World champions, visitors celebrate opening of table tennis museum

About 1,500 people visited the International Table Tennis Federation Museum and Chinese Table Tennis Museum on Saturday with world champions of table tennis.
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The opening ceremony of the International Table Tennis Federation Museum and Chinese Table Tennis Museum on Saturday.

About 1,500 people visited the International Table Tennis Federation Museum and Chinese Table Tennis Museum on Saturday, celebrating the opening of the world-class facility with world champions of table tennis and some other sports.

At the opening ceremony, Thomas Weikert, president of the International Table Tennis Federation, said he was pleased to see the museum welcoming visitors from all over the world in a new appearance and wished it could be a new window for promoting table tennis culture and inheriting table tennis spirit.

“We, as always, will continue to give maximum support, including future world exhibitions, ITTF documentation center and ITTF liaison center, making it more comprehensive and professional,” he said. “Meanwhile, the ITTF will donate items and documents to the museum after each world championship and world cup.”

Weng Tiehui, vice mayor of Shanghai, also said that the local government will make the museum a new landmark and distinctive attraction in Shanghai.

The building, near the World Expo Museum in Huangpu District, is a new home for the International Table Tennis Federation Museum that was first constructed in 2003 in Lausanne of Switzerland.

Due to limited visitors to the museum in Lausanne and China’s contributions to the development of table tennis, the federation decided in 2014 to move the museum to Shanghai, where the government decided to build it and the planned China Table Tennis Museum in one building.

The three-story building now has more than 11,000 items of exhibits to show the development of the sport in the world and in China respectively.

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A visitor dressed in fancy gown plays ping pong with Chinese world champion Zhang Yining.

Zhang Yining, a Chinese world champion of table tennis, said she was thrilled to see the exhibition with both historical items and new technologies.

“The historic part is very informative. For example, here we can see the first rackets that was made with strings like tennis rackets, which I have never seen before,” she said. “And the modern technologies demonstrate the sport very well. I think we should bring more young people into the museum.”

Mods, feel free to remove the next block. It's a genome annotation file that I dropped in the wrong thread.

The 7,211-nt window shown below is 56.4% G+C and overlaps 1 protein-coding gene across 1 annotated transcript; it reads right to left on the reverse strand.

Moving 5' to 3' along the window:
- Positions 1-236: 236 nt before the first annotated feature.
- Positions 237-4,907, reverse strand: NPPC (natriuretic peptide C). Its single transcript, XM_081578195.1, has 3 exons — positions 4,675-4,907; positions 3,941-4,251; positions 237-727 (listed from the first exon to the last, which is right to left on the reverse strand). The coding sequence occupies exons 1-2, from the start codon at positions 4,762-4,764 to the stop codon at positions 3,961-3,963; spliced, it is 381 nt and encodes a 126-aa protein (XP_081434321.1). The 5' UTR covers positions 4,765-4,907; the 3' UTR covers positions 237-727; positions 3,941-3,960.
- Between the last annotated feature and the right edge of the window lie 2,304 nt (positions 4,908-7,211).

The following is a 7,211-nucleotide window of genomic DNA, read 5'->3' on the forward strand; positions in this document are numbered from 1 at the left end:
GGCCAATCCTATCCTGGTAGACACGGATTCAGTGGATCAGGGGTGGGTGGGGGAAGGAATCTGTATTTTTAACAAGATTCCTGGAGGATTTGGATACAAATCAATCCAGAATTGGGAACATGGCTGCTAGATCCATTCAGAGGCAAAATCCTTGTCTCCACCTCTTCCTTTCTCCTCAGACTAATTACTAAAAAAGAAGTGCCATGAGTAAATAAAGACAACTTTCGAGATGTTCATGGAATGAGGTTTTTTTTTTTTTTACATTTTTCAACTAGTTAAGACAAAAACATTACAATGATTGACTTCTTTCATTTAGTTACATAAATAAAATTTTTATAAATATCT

The museum opened to the public from 1:30pm, but many local residents waited outside one to two hours earlier and some even brought their children and grandchildren along.

The operators opened the door about one hour earlier to shelter them from the hot weather.

Shen Yu, 74, said the visit helped him to better know the sport he has been loving since childhood.

“I love playing table tennis, but knew little about its history,” he said. “The evolution from strung rackets to wooden ones and to sponge and rubber-covered bats are very interesting to me.”

He also said the Chinese exhibition part refreshed his memory on his young age.

“The pictures and sculptures in 1950s and 1960s reminded me the days when I played the game so happily as it was popular nationwide,” he said. “I still remember that my friends and I listened to radio together during world championships and Olympic Games.”

Yang Zhenhong, 67, brought his grandson Yang Yang to the museum as both of them are table tennis lovers and they played it on their dinning table at home frequently. He said he wished the boy could be inspired by the Chinese champions and improve his skills.

Many people queued up in front of interactive devices in the museum, learning table tennis techniques and playing against virtual images of famous professional athletes.

Zhang Yining from China and Jorgen Persson, world champions of table tennis, play with two visitors dresses up in traditional Chinese costumes.

The museum operators also organized a special event to enable nine visitors, who are amateur players, to play table tennis with two real world champions -- Zhang Yining from China and Jorgen Persson from Switzerland.

To make the game more entertaining and to show the history of the sport, some of the visitors wore clothes of different historical periods, such as fancy dress for noble British ladies in 1890s, robe for government officials in Qing Dynasty in China and qipao worn by women at the Republic of China.

Their rackets also changed accordingly, such as strung rackets at the very beginning and goatskin pat later. To increase difficulty for the professional players, they were also asked to use hat and pan as racket.

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Twelve-year-old Noah Trede plays table tennis with Swedish ping pong player Jorgen Persson who wears a mask.

The lucky visitors include 12-year-old Noah Trede, who is in Shanghai with her father, a German sinologist, on a three-month exchange program. They arrived one month and a half ago.

Noah said he had learned playing table tennis for four years in Germany and was being coached in the museum by a teacher at the Shanghai University of Sport that supervises the museum.

He got the information about the opening of the museum and the special interactive event from the teacher and registered for it immediately.

On Saturday, he played two matches with Persson, who used a navy cap as racket, and won the game.

“It’s funny to play because his racket was a hat,” he said. “I think the museum is a good place and every room here is beautiful.”

The museum will invite more world champions and table tennis experts to play games with visitors or deliver lectures for the public.



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